Cambridge English Southern Europe

Experts in Language Assessment

Practical classroom exam tips and ideas for the preparation of Cambridge English YLE No 5.

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Cambridge English Language Assessment UK and Bell ran a global competition inviting teachers of English from all over the world to submit written practical teaching ideas for preparing their candidates for a range of Cambridge English examinations.

We would like to share with you these teaching ideas as in a series of posts in our blog as we believe they are practical and useful tools to integrate into your classroom experience and will help to inspire you now and in the future.

This is the fifth post with teaching tips for Cambridge English: YLE.

Guadalupe Amores, Argentina

Job role:
Teacher, Cambridge English: Young Learners (YLE)

Exam preparation idea for:
Cambridge English: Movers (YLE Movers), Speaking test, Part 2

1. Find a selection of stories comprising four pictures each.
2. Mix up the order of the pictures in each story.
3. Divide the class into pairs and give each pair a story.
4. Encourage the students to connect the pictures to make a story.

Materials needed:
Four pictures printed and cut out

Story makers

“I looked for stories consisting of a sequence of four pictures each. I had 16 students so I needed eight different stories, as the idea was for students to work in pairs – at least in this first stage.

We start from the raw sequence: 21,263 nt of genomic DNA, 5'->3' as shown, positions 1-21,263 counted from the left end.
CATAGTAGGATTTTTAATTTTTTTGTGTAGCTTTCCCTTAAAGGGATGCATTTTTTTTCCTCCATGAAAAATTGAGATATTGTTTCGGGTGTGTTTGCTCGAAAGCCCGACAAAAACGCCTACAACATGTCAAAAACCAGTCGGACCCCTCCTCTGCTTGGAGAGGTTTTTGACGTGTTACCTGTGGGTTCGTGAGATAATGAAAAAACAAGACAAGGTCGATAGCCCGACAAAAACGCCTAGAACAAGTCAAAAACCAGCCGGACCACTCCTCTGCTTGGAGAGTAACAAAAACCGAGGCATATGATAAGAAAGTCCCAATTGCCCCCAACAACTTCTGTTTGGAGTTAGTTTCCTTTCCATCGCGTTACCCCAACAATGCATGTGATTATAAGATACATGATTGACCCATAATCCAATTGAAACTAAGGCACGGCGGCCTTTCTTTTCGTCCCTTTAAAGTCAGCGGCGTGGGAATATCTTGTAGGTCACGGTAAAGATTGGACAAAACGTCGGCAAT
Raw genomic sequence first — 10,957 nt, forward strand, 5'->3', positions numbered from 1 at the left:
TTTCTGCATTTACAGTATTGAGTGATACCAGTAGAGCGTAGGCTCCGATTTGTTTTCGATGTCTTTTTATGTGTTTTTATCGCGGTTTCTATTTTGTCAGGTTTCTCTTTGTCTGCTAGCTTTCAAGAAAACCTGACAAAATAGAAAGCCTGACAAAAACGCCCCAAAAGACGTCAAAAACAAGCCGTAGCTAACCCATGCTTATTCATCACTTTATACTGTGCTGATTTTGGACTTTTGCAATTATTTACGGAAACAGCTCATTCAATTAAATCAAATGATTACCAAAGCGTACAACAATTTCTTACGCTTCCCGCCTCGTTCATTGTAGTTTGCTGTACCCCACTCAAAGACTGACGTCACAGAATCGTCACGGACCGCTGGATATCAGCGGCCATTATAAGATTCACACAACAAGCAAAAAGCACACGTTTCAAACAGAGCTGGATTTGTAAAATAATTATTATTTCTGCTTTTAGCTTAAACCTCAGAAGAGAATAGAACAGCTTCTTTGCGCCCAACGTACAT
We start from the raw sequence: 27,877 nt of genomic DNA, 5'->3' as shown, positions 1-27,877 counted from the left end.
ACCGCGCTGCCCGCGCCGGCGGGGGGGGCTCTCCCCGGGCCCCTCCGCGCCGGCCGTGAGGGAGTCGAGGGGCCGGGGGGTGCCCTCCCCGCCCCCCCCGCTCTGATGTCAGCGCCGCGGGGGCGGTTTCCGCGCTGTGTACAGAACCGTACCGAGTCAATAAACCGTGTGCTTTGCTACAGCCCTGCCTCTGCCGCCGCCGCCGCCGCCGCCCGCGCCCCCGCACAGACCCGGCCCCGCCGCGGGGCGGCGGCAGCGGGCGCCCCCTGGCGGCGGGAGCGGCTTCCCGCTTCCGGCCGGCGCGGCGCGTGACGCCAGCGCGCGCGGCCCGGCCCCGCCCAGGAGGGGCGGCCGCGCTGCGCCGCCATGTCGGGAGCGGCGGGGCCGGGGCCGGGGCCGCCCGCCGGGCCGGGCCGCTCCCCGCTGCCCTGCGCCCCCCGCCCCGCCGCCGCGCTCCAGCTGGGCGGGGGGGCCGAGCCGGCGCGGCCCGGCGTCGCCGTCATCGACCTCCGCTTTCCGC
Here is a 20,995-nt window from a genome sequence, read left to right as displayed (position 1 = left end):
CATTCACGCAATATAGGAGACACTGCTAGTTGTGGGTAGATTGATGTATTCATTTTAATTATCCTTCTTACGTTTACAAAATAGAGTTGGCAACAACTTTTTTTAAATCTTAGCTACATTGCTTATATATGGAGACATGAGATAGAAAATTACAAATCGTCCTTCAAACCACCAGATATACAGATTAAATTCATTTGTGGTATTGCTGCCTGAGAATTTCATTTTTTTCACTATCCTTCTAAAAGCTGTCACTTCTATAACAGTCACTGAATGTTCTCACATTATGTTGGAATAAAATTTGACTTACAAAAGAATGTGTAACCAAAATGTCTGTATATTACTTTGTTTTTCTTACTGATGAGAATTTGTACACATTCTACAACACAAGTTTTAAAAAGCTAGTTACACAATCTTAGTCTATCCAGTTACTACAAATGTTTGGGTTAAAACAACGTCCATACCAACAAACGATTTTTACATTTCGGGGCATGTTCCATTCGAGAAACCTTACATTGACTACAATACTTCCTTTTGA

Once I had the stories, I mixed them up, got students in pairs and gave each pair four pictures at random. Then students were told to make up a story using those four pictures. At the beginning they thought they wouldn’t be able to connect the pictures, but gradually they came up with brilliant ideas and consequently, original stories.

By doing this activity, students noticed they were able to tell a story just by looking at some pictures, and this strengthened their confidence. After this activity we started working with mock exams. In the first two, students were given some time to look at the pictures in Part 2 of the Speaking paper, and in some cases they wrote one or two sentences before speaking; but after the second mock exam, they were able to tell the story without any support. In the end, they took the exam and all of them passed it with top marks.”

If you have any further teaching tips please submit these to:

Written by Cambridge English Southern Europe

March 3, 2013 at 10:00 am

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